is this from the ramdisk or from the actual root fs? /dev/loop5 from fstab in this case

one thing, im using 2.4.20-ck6, i have the kernel modules configured right but im wondering if theres a patch thats causing trouble?


Ok what's happening to my limited knowledge is that your scsi driver isn't getting loaded *duh* and because of that the root partition won't get mounted. Remember that laptops have scsi hard drives mostly. Then after the initrd is finished you end up with the kernel panic and blinking keyboard because it doesn't have anything to boot.

Your root file system should not be set to minix. Remember fstab is on your encrypted root. Only the files on the boot dir can be faulty like the kernel itself, the modules, the loop-AES files.

Here's what you should check

Make sure all modules needed are available in the boot dir (read the loop-AES manual for exact location). Make sure /boot is mounted when you stick stuff on it. If i where you i'd compil all modules like scsi into your kernel if possible, this will make life easier.

Make sure the DEVROOT applies to your drive this will be different for your scsi laptop drive.
DEVROOT=/dev/ide/host0/bus0/target0/lun0/part1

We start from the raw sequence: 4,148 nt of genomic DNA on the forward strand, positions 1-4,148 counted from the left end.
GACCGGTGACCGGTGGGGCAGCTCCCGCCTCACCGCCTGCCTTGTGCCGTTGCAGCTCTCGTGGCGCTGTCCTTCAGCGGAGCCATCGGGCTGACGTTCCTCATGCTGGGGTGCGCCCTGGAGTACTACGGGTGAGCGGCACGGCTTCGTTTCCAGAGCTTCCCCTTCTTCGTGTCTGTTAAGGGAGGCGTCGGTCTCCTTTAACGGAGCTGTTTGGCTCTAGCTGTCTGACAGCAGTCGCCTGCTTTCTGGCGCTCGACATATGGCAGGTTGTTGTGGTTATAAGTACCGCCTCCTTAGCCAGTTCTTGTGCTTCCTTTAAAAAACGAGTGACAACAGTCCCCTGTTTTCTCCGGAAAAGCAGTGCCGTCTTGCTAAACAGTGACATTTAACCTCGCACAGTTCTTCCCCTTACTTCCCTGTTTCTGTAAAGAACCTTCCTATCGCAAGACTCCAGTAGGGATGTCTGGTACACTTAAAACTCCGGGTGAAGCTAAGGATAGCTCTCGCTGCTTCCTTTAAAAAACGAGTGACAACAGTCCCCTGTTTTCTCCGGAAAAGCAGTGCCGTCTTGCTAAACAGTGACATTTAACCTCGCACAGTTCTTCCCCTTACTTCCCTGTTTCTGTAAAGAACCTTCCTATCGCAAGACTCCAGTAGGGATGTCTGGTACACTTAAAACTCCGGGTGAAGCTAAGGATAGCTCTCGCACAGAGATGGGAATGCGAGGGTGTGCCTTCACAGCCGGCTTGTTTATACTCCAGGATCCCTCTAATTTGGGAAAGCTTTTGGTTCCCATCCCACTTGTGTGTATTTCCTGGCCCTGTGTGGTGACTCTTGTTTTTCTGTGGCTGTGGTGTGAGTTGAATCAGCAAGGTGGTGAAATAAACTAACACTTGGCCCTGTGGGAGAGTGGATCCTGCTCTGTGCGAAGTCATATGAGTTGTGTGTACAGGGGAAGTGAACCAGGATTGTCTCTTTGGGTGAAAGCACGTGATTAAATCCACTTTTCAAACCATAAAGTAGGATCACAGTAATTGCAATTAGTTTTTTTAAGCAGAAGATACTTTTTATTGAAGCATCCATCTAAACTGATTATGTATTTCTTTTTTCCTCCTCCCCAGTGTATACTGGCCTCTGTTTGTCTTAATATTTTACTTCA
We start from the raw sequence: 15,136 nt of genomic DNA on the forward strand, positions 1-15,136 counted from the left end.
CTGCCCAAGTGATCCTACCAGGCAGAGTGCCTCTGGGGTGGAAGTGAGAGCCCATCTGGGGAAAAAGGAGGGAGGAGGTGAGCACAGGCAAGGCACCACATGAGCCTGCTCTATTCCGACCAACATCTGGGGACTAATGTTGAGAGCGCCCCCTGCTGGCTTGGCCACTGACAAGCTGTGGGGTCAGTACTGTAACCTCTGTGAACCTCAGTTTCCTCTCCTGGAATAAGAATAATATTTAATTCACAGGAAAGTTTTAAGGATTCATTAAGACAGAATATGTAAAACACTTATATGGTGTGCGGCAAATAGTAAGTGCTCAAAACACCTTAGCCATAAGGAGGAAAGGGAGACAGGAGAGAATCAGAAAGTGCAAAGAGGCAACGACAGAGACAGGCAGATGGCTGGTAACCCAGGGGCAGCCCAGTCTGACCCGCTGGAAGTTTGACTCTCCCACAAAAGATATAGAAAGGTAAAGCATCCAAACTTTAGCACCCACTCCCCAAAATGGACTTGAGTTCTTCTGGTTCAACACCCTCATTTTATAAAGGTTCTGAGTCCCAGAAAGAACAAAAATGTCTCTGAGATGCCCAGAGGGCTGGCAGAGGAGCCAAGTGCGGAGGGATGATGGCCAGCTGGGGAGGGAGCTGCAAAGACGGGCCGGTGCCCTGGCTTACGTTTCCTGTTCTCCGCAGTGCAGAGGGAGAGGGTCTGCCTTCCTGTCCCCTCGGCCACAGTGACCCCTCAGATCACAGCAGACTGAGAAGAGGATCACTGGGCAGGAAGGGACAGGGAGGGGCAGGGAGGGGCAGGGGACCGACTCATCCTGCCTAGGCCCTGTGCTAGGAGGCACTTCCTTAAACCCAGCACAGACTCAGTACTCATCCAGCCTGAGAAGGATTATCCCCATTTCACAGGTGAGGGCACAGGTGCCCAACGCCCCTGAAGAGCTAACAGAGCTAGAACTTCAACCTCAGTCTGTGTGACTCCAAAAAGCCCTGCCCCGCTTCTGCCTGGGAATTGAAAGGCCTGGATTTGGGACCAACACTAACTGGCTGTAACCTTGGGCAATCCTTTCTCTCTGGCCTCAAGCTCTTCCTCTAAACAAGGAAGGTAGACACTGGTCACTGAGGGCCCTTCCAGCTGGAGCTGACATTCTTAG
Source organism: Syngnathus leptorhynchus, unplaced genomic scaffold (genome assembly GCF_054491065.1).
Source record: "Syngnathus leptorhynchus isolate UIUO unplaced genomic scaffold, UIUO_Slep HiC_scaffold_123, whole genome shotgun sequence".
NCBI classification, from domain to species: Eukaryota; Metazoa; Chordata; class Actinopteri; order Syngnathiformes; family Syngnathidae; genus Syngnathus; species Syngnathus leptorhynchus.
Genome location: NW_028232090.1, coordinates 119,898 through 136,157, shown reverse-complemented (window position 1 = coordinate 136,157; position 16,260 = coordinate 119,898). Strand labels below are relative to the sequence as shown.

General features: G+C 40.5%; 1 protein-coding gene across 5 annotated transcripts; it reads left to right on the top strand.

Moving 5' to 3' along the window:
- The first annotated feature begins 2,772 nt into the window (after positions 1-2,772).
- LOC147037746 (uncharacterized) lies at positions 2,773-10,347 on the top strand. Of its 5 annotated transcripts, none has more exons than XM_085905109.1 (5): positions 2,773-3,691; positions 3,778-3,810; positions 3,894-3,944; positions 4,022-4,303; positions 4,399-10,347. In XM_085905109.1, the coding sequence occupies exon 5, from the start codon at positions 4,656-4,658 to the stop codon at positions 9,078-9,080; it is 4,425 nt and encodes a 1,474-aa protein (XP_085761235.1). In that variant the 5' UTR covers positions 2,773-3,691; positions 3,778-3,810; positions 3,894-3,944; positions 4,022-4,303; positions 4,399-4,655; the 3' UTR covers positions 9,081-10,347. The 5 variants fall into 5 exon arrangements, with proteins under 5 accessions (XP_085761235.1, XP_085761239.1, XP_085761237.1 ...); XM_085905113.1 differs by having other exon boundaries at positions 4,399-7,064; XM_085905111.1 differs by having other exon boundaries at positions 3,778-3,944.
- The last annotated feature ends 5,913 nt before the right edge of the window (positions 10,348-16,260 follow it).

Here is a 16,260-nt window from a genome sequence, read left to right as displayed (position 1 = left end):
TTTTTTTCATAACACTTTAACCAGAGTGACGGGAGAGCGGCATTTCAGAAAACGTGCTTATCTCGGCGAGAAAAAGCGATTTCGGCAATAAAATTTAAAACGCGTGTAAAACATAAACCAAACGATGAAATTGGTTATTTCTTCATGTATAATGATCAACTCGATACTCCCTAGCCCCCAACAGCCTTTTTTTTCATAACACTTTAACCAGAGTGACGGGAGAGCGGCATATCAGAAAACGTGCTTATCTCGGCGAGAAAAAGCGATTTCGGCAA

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PostPosted: Wed Aug 06, 2003 10:10 pm    Post subject: Reply with quote

TenPin wrote:
I've always thought having an encrypted root fs would be really thrifty. If for whatever reason the law confiscates your machine then you can be quite smug knowing it would be near impossible for them to retrieve anything.


Well be careful with that. The passphrase to get into your encrypted filesystem can be ordered from you by the courts. Don't give it up? You'll be in contempt and go to jail.

Anyone make use of deniable encryption like what's at http://www.rubberhose.org?

It seems to me the weak link in crypto these days isn't the algorythm so much as the human who owns the key who may be forced to give it up.
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PostPosted: Wed Aug 06, 2003 10:54 pm    Post subject: Reply with quote

seems stupid but surely (ok i won't call you shirley) you could just say you have forgotton the password, what proof do they have that you have not forgotton it.
"i've not rebooted in ages and never entered the password much, i have forgotton it"
(other than a lie detector test that is, and even they can be fooled with training)
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PostPosted: Thu Aug 07, 2003 12:31 am    Post subject: Reply with quote

So you've forgotten the password to boot the computer you use every day? Do you think a judge would actually believe that?

A judge doesn't need proof to throw you in a jail cell for contempt of court.
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belgarion
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PostPosted: Thu Aug 07, 2003 6:46 am    Post subject: Reply with quote

Quote: